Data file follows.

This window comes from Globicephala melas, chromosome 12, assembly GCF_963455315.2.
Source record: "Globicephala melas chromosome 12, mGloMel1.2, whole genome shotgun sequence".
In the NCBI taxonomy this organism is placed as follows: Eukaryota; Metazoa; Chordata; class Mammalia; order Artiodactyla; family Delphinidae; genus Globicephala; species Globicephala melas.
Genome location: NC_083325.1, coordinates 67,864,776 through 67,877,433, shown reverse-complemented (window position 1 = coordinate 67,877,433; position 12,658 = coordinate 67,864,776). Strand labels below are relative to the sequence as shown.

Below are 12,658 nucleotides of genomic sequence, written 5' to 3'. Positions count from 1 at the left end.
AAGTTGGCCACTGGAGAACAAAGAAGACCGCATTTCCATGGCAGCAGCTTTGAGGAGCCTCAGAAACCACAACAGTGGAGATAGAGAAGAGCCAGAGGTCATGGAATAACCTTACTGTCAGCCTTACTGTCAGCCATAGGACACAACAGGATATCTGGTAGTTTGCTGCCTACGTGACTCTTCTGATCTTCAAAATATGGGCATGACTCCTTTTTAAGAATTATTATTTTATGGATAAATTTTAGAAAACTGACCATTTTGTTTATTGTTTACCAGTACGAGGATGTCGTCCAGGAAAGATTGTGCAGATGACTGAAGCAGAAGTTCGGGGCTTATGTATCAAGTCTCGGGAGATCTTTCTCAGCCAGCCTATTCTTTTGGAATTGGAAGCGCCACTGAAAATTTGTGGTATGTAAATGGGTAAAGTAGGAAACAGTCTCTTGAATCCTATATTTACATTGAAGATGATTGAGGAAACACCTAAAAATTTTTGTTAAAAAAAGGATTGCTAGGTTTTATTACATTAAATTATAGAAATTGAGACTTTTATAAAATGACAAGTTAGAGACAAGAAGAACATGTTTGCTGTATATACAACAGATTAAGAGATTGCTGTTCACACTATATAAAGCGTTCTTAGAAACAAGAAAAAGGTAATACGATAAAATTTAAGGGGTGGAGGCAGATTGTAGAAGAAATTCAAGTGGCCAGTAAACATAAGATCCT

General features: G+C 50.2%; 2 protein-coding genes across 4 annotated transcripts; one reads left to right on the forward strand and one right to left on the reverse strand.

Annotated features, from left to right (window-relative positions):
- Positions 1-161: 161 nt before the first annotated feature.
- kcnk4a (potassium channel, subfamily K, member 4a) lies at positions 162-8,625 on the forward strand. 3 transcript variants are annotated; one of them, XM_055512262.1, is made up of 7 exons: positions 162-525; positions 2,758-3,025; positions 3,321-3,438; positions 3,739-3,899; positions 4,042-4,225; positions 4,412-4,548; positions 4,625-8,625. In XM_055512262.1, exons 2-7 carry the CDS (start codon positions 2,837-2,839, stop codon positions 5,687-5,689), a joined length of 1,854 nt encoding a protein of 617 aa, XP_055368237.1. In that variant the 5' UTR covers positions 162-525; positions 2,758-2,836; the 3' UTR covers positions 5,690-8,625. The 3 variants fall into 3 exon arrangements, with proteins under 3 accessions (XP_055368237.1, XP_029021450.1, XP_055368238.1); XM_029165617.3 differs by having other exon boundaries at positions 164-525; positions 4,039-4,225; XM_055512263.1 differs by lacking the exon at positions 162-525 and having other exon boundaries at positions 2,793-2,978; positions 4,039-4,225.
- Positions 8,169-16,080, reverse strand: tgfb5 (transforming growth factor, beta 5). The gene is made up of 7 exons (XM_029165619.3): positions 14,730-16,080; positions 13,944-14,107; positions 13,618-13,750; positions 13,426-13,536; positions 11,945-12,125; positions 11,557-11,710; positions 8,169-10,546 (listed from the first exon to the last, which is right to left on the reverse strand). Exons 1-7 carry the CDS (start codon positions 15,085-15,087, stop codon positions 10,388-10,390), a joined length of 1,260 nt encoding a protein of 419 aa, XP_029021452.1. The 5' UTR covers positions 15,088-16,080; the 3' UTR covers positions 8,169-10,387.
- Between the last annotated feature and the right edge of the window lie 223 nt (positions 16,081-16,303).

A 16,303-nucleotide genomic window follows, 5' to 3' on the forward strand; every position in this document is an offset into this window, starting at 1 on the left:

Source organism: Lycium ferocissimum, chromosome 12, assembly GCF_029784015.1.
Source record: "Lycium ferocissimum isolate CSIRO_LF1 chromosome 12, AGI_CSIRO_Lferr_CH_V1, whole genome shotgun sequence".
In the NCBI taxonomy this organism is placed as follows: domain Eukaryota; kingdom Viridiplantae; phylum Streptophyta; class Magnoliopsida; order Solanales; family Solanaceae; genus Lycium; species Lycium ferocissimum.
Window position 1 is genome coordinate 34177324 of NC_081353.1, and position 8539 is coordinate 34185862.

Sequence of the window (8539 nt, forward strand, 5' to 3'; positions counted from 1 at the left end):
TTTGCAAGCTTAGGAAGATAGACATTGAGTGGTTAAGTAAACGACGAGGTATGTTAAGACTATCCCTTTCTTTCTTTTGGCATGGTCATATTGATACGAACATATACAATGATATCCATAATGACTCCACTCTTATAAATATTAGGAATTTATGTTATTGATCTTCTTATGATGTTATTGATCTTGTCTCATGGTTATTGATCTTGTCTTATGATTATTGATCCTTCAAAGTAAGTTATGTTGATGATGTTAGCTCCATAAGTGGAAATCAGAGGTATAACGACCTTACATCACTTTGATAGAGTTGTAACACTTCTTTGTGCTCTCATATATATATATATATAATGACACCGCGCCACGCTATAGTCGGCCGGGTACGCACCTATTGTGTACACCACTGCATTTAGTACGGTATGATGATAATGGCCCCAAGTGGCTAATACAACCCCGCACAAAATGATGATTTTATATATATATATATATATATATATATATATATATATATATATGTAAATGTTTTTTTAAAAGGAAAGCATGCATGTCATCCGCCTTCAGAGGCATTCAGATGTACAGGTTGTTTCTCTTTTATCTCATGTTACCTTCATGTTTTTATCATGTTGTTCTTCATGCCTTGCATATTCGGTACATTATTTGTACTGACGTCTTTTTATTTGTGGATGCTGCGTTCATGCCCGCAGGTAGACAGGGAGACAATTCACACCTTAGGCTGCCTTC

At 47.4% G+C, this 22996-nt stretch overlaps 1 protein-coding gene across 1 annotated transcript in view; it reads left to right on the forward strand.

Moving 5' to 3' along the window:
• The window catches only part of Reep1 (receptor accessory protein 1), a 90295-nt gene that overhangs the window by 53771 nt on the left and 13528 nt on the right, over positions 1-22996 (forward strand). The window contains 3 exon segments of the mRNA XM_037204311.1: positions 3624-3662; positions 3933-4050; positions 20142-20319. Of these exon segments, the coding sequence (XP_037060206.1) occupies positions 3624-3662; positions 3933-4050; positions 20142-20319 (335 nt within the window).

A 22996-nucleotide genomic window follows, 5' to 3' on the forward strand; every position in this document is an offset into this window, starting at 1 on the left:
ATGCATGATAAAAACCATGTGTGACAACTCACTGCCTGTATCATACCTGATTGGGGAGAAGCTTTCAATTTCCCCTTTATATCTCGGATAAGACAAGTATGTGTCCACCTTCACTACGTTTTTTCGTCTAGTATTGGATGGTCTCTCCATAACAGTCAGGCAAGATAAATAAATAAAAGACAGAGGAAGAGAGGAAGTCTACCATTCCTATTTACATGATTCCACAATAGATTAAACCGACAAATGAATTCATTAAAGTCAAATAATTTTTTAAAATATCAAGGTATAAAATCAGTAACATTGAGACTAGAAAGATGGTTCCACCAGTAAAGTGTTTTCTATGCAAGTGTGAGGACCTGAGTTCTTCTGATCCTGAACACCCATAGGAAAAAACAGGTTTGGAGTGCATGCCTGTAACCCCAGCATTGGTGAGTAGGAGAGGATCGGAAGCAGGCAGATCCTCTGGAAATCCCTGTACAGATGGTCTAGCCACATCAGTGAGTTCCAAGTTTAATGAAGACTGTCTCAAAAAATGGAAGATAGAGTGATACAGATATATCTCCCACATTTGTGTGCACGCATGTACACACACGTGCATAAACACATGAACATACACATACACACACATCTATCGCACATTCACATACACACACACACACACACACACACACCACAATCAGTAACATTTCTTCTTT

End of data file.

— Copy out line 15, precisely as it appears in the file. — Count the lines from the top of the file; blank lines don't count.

Source record: "Lycium ferocissimum isolate CSIRO_LF1 chromosome 12, AGI_CSIRO_Lferr_CH_V1, whole genome shotgun sequence".